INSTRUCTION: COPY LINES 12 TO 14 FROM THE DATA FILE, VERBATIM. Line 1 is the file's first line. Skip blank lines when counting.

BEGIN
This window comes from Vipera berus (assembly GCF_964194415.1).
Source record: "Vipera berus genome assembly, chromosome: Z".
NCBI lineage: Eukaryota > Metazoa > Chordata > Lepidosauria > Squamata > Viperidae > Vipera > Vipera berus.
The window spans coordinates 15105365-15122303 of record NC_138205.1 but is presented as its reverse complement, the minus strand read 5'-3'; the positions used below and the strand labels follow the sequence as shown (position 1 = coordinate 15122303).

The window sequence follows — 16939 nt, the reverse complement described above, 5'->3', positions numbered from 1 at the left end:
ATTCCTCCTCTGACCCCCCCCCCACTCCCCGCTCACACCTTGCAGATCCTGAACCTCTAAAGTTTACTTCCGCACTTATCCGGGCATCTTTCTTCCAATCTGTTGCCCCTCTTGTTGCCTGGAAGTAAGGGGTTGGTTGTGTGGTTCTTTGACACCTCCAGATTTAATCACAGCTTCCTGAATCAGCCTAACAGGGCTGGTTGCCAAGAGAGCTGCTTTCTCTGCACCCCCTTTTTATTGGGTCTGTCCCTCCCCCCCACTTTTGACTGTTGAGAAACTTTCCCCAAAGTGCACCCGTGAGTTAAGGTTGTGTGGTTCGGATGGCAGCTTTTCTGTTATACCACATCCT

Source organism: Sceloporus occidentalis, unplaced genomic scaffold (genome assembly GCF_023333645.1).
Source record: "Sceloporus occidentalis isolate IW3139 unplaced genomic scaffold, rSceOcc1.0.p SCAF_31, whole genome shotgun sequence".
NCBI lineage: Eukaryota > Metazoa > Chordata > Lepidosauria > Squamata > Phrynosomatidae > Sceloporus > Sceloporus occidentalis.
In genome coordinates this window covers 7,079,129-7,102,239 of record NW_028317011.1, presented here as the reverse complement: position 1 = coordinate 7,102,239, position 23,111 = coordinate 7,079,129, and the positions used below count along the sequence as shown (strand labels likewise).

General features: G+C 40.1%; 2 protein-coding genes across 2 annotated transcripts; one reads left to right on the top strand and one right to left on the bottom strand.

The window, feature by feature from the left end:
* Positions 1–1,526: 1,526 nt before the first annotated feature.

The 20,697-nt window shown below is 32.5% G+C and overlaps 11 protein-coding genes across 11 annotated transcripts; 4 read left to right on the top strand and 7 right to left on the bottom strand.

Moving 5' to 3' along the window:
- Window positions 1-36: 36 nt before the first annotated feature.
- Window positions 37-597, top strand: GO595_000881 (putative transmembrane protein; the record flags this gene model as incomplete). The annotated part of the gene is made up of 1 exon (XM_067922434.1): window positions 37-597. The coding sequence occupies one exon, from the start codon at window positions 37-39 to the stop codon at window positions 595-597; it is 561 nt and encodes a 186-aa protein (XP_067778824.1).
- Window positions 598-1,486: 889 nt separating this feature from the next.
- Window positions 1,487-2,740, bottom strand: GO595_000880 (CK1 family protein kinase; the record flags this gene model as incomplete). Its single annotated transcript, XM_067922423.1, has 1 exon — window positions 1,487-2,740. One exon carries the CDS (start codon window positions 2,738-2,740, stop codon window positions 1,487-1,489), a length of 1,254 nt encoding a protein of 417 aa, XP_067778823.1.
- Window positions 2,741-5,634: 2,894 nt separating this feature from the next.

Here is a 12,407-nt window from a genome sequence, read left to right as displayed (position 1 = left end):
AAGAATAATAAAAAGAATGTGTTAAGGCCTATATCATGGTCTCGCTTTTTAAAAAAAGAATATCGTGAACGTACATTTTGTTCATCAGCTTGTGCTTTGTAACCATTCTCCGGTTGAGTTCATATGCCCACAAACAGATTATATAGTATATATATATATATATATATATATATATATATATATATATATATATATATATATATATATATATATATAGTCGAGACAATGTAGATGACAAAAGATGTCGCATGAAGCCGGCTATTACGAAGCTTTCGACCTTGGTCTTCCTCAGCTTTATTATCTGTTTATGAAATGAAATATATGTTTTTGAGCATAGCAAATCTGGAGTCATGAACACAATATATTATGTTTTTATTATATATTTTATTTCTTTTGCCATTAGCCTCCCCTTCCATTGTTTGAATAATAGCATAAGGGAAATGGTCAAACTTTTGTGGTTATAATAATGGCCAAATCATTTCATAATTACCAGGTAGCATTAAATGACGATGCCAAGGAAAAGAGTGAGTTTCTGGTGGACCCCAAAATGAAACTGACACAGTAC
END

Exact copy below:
The window, feature by feature from the left end:
* Positions 1–1,526: 1,526 nt before the first annotated feature.

The 20,697-nt window shown below is 32.5% G+C and overlaps 11 protein-coding genes across 11 annotated transcripts; 4 read left to right on the top strand and 7 right to left on the bottom strand.